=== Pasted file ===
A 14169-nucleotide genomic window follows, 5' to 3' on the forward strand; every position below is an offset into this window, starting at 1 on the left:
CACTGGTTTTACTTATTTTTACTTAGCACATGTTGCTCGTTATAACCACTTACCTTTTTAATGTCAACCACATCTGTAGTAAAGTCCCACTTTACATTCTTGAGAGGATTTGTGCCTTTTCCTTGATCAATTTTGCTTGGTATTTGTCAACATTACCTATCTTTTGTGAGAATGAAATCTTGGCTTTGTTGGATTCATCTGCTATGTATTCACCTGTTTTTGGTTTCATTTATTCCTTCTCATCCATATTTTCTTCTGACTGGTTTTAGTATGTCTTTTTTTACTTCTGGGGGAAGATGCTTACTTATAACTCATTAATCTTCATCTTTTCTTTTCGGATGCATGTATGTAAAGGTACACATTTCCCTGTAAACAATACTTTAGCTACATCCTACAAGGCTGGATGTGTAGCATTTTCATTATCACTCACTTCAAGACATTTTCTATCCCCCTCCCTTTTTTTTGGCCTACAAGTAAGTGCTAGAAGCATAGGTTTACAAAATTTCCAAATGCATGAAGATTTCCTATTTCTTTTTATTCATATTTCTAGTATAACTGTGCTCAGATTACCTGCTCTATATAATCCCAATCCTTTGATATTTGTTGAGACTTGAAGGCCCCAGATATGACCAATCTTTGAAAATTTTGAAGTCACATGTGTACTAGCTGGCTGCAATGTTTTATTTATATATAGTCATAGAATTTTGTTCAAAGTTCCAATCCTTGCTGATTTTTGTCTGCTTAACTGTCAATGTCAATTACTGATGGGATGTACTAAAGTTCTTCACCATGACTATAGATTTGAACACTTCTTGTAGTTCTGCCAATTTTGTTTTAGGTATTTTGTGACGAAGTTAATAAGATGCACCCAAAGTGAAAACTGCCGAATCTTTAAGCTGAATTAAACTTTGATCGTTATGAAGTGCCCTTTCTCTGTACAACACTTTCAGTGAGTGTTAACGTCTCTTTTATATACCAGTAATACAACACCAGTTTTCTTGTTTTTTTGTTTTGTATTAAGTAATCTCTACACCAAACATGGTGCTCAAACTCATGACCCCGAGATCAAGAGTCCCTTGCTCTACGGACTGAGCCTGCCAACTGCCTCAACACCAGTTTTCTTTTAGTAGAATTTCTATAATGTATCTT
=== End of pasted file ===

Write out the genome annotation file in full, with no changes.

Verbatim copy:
A 14169-nucleotide genomic window follows, 5' to 3' on the forward strand; every position below is an offset into this window, starting at 1 on the left:
CACTGGTTTTACTTATTTTTACTTAGCACATGTTGCTCGTTATAACCACTTACCTTTTTAATGTCAACCACATCTGTAGTAAAGTCCCACTTTACATTCTTGAGAGGATTTGTGCCTTTTCCTTGATCAATTTTGCTTGGTATTTGTCAACATTACCTATCTTTTGTGAGAATGAAATCTTGGCTTTGTTGGATTCATCTGCTATGTATTCACCTGTTTTTGGTTTCATTTATTCCTTCTCATCCATATTTTCTTCTGACTGGTTTTAGTATGTCTTTTTTTACTTCTGGGGGAAGATGCTTACTTATAACTCATTAATCTTCATCTTTTCTTTTCGGATGCATGTATGTAAAGGTACACATTTCCCTGTAAACAATACTTTAGCTACATCCTACAAGGCTGGATGTGTAGCATTTTCATTATCACTCACTTCAAGACATTTTCTATCCCCCTCCCTTTTTTTTGGCCTACAAGTAAGTGCTAGAAGCATAGGTTTACAAAATTTCCAAATGCATGAAGATTTCCTATTTCTTTTTATTCATATTTCTAGTATAACTGTGCTCAGATTACCTGCTCTATATAATCCCAATCCTTTGATATTTGTTGAGACTTGAAGGCCCCAGATATGACCAATCTTTGAAAATTTTGAAGTCACATGTGTACTAGCTGGCTGCAATGTTTTATTTATATATAGTCATAGAATTTTGTTCAAAGTTCCAATCCTTGCTGATTTTTGTCTGCTTAACTGTCAATGTCAATTACTGATGGGATGTACTAAAGTTCTTCACCATGACTATAGATTTGAACACTTCTTGTAGTTCTGCCAATTTTGTTTTAGGTATTTTGTGACGAAGTTAATAAGATGCACCCAAAGTGAAAACTGCCGAATCTTTAAGCTGAATTAAACTTTGATCGTTATGAAGTGCCCTTTCTCTGTACAACACTTTCAGTGAGTGTTAACGTCTCTTTTATATACCAGTAATACAACACCAGTTTTCTTGTTTTTTTGTTTTGTATTAAGTAATCTCTACACCAAACATGGTGCTCAAACTCATGACCCCGAGATCAAGAGTCCCTTGCTCTACGGACTGAGCCTGCCAACTGCCTCAACACCAGTTTTCTTTTAGTAGAATTTCTATAATGTATCTT